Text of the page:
Fair Pooling protects the environment, reduces environmental footprints, and generates more revenue for environmental programs – so why do environmentalists oppose it?
CANONSBURG – When is an environmentalist not an environmentalist? How about when he sends a letter to lawmakers in Harrisburg demanding they reject a proposal that would result in greater efficiency in developing clean-burning natural gas from the Marcellus, far less disturbance to land while doing it, and millions in revenue for state programs to protect and preserve the environment?
Unfortunately, that’s precisely the letter that members of the General Assembly received this week – sent by a coalition of more than 30 groups that claim to support all the things that a Fair Pooling statute in Pennsylvania would make possible (smaller footprints and more revenue, especially), but nonetheless stand in opposition to the adoption of the actual plan.
Of course, virtually every energy-producing state in America has fair pooling protection on the books – and for good reason. Fair pooling allows for “equitable and efficient development of [natural gas] while preventing the drilling of unnecessary wells,” according to Michigan’s Department of Environmental Quality – “at the same time, it protects an owner from having his or her oil and gas drained without compensation.”
The Harvard Law Review agrees: “Pooling is important in the prevention of drilling of unnecessary and uneconomic wells, which will usually result in physical and economic waste.” That line comes from an article on efforts to conserve oil and natural gas published in the Review back in 1952.
So if these environmental groups can’t defend their opposition to Fair Pooling on environmental grounds, what arguments do they use instead? See below a quick side-by-side of the charges leveled by these groups’ compared with the actual facts of what Fair Pooling is, and what it is not.
|Activists search for reasons to oppose Fair Pooling …||… Even though Fair Pooling is a clear win for PA’s environment and landowners|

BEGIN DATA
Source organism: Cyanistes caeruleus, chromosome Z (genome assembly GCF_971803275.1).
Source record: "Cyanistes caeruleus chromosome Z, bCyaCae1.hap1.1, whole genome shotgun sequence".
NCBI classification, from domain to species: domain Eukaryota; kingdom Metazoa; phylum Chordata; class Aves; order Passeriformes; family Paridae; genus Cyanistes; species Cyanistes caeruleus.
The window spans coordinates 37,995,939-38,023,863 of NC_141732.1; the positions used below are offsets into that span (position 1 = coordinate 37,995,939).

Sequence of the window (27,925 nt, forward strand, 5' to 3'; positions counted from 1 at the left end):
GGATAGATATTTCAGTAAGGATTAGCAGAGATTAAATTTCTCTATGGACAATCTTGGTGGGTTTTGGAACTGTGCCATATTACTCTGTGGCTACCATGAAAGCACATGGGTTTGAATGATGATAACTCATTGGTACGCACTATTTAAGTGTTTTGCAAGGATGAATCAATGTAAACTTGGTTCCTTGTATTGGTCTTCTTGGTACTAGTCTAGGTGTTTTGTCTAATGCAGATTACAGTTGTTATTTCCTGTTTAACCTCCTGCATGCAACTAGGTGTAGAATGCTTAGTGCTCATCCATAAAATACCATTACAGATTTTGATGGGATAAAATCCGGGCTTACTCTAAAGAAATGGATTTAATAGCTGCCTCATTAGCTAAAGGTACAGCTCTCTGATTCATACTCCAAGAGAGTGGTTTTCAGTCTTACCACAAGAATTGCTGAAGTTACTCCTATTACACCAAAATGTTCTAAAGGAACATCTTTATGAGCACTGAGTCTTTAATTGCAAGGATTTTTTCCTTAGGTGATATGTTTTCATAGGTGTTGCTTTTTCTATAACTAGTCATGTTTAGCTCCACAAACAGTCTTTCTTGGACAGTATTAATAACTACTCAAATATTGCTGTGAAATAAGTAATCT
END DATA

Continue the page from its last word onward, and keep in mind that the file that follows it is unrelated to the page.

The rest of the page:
|“[P]ooling … would force property owners in Pennsylvania to lease their mineral rights to a gas company…” |
(Letter from Myron Arnowitt to General Assembly, PA Campaign for Clean Water; co-signed by 30 others; June 29, 2010)
|Fair pooling isn’t about forcing anyone to do anything. It’s about creating an equitable system that allows private landowners to exercise their private mineral rights for the benefit of themselves and their families.
Landowners who decide not to lease will not be considered leasees, nor will they see a rig on their property or an inch of their land disturbed. The only thing they will see? A check in their mailbox each month.
|“Some landowners have decided they do not want to lease their mineral rights ... The oil and gas industry would like the General Assembly to overturn the landowners' decisions.” (letter)||Once again, they have it exactly backwards. Landowners who don’t want to lease their land for Marcellus development will not be forced to lease their land under Fair Pooling. But they also won’t be allowed to deny their neighbors that same choice.
Click Here for MSC’s fact sheet on Fair Pooling.
|“It has been argued that … pooling would result in a less disruptive and more environmentally protective approach to drilling for natural gas in the Marcellus Shale. However, there is no evidence that … pooling diminishes environmental impact. … [P]ooling should not result in forced pollution.” (letter)||No evidence?
The principle of Fair Pooling as a tool of oil and gas conservation and environmental protection is as old the development of energy itself – and “a vital regulatory tool created to conserve oil and gas, protect correlative rights and prevent waste,” according to Texas Tech University (in case you don’t believe the Harvard Law Review or the state of Michigan).
|“[Pooling] essentially extends the concept of eminent domain but instead of using private property for the public good, it takes private property for private gain.” (letter)||For the small minority of landowners who have not leased, conservation pooling ensures two important outcomes: (1) a fair share of royalties (whereas, under current law, gas can be extracted from under their property without any compensation); and, (2) a guarantee of no surface interference (i.e., no drill, no pipelines, no roads, etc.).|